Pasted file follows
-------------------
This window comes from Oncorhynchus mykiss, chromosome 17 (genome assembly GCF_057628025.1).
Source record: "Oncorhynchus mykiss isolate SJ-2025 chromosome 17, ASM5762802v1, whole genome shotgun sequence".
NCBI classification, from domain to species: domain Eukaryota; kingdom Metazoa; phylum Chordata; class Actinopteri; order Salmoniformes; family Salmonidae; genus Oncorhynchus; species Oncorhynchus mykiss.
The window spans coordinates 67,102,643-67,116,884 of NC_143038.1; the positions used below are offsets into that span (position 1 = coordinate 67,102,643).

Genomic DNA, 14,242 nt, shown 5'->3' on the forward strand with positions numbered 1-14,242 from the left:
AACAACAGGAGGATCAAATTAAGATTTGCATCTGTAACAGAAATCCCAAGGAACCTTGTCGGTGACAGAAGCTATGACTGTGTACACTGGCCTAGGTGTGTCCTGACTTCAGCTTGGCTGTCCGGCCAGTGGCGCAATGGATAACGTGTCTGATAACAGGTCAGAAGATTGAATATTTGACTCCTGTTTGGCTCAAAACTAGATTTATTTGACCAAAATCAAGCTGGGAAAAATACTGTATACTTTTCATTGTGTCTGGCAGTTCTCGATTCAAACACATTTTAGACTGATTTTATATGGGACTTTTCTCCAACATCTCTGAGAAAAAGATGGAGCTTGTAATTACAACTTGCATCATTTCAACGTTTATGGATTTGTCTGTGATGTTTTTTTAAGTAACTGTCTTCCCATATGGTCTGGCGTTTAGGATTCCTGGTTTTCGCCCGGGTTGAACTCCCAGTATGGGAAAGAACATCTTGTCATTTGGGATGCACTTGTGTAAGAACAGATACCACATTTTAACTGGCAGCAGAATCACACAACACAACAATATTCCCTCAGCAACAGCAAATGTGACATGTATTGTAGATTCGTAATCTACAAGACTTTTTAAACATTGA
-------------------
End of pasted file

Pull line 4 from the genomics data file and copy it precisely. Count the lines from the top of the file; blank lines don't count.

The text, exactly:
The window spans coordinates 67,102,643-67,116,884 of NC_143038.1; the positions used below are offsets into that span (position 1 = coordinate 67,102,643).